In real options problems, there is a dividend like income stream d for the holder of the asset. This dividend yield is related to the cash flows generated by the assets in place. For commodities prices this is called convenience yield or rate of return of shortfall.
In all cases, the equilibrium requires that the total expected return m to be the sum of expected capital gain plus the expected dividend, so that:

m = a + d
So, the stochastic equation can be written:

dV = (m - d) V dt + s V dz

The following picture illustrates this stochastic process, showing a sample path, the 66% confidence interval, and the forecasted expected value (exponential trend line). The Geometric Brownian Motion is a log-normal diffusion process, with the variance growing proportionally to the time interval. The picture below illustrate this: Popular models like the Paddock & Siegel & Smith model, uses this stochastic process.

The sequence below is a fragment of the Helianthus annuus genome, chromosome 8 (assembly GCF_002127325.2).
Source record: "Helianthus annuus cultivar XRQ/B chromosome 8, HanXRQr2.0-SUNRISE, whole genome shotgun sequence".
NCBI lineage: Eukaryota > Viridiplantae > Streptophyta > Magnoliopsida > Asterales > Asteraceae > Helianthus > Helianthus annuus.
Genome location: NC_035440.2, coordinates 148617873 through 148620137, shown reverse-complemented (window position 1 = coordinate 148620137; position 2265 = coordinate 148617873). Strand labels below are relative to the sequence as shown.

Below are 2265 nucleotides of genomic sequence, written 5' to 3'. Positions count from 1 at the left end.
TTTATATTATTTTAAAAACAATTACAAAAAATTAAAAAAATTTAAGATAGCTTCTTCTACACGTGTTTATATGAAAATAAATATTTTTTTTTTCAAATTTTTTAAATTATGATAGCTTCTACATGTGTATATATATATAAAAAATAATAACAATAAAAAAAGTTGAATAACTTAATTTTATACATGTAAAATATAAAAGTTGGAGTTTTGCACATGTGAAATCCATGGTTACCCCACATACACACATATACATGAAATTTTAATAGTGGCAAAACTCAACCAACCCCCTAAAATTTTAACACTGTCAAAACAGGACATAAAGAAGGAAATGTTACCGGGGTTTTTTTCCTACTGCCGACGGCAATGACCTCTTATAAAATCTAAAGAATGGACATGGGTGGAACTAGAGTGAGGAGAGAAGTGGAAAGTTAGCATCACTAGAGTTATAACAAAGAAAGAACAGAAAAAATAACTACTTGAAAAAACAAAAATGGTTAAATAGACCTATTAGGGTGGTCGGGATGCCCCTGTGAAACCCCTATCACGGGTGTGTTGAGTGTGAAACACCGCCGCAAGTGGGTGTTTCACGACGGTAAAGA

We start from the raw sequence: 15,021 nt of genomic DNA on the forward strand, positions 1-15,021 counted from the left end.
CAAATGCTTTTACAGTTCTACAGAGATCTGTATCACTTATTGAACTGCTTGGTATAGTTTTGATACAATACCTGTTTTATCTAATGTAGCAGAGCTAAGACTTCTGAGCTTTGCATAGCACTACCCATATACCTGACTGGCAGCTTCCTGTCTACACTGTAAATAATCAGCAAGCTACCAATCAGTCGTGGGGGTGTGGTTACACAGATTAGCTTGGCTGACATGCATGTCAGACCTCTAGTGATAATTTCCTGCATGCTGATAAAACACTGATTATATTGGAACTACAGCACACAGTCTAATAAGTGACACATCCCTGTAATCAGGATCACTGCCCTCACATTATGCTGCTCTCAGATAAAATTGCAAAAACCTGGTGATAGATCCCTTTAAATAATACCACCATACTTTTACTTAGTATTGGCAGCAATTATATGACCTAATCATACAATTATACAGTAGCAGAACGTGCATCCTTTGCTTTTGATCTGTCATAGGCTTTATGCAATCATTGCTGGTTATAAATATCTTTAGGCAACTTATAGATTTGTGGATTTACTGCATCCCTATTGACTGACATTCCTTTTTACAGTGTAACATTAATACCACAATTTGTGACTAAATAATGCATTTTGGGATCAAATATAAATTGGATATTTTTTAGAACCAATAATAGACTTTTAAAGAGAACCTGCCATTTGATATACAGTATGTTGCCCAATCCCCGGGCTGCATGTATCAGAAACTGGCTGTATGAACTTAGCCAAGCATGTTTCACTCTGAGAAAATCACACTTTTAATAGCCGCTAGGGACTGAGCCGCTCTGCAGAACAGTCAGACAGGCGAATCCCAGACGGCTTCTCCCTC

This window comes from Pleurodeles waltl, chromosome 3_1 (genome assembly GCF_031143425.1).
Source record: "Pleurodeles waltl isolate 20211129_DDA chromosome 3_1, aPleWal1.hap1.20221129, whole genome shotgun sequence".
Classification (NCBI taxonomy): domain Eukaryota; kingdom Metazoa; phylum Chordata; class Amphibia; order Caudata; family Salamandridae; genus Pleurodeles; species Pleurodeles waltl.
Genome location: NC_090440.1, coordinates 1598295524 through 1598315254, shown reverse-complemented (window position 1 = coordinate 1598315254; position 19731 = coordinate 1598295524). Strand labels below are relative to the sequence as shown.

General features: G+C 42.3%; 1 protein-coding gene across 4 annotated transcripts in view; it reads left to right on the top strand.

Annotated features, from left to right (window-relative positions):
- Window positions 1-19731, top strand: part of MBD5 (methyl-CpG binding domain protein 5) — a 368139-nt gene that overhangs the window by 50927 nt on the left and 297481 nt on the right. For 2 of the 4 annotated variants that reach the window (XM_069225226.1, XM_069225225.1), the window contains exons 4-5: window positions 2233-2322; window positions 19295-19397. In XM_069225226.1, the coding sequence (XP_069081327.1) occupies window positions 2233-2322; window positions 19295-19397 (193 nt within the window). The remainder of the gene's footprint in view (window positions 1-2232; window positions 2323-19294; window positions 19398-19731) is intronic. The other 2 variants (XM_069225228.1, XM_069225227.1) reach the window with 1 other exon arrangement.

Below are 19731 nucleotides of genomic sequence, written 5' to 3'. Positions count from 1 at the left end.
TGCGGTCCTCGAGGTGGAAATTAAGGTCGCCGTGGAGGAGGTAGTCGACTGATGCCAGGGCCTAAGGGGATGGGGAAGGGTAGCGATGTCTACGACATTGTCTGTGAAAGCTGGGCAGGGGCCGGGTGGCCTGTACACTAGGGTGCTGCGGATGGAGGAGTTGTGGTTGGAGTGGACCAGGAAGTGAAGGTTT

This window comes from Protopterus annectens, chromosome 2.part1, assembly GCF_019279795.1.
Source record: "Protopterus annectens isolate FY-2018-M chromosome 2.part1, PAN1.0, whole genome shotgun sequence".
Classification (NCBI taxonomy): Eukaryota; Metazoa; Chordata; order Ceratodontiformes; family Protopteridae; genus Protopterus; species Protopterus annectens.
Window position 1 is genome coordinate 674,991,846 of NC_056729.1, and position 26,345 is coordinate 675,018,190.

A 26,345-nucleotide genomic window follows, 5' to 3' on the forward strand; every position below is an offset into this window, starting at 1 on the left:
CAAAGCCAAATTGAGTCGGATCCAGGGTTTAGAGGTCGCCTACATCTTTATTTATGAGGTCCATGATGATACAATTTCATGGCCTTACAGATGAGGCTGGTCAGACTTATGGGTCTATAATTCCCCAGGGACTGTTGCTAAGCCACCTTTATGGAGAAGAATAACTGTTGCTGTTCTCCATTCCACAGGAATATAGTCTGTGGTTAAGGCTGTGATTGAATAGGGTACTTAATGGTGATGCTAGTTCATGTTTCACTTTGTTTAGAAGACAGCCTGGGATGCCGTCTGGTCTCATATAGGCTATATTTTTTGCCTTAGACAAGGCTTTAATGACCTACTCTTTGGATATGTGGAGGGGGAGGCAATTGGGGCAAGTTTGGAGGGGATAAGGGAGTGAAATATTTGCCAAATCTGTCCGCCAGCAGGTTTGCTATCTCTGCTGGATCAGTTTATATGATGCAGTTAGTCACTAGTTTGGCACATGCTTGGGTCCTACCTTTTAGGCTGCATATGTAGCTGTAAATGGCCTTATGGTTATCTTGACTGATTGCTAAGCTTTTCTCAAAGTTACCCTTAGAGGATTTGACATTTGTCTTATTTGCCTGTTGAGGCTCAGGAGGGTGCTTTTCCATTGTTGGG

By using the American call option analogy, several software written in financial options can be used for real options.
This model is explained in The Classic Model webpage. The deduction of the option equation with contingent claims method, is also available there.

Geometric Brownian Motion (GBM) has the great advantage of the simplicity.
Metcalf & Hasset (1995) important paper comparing GBM with mean-reversion by the point of view of cumulative investment, conclude that even mean reverting being a more plausible assumption (allowing for supply responses to increasing prices), cumulative investment is unaffected by the use of mean reversion rather than GBM.
This is a defense against more sophisticated models. However, sometimes more precise models are required, mainly for competitive business, where even a not large difference is important .

#### Arithmetic Brownian Model for the Logarithm of the Prices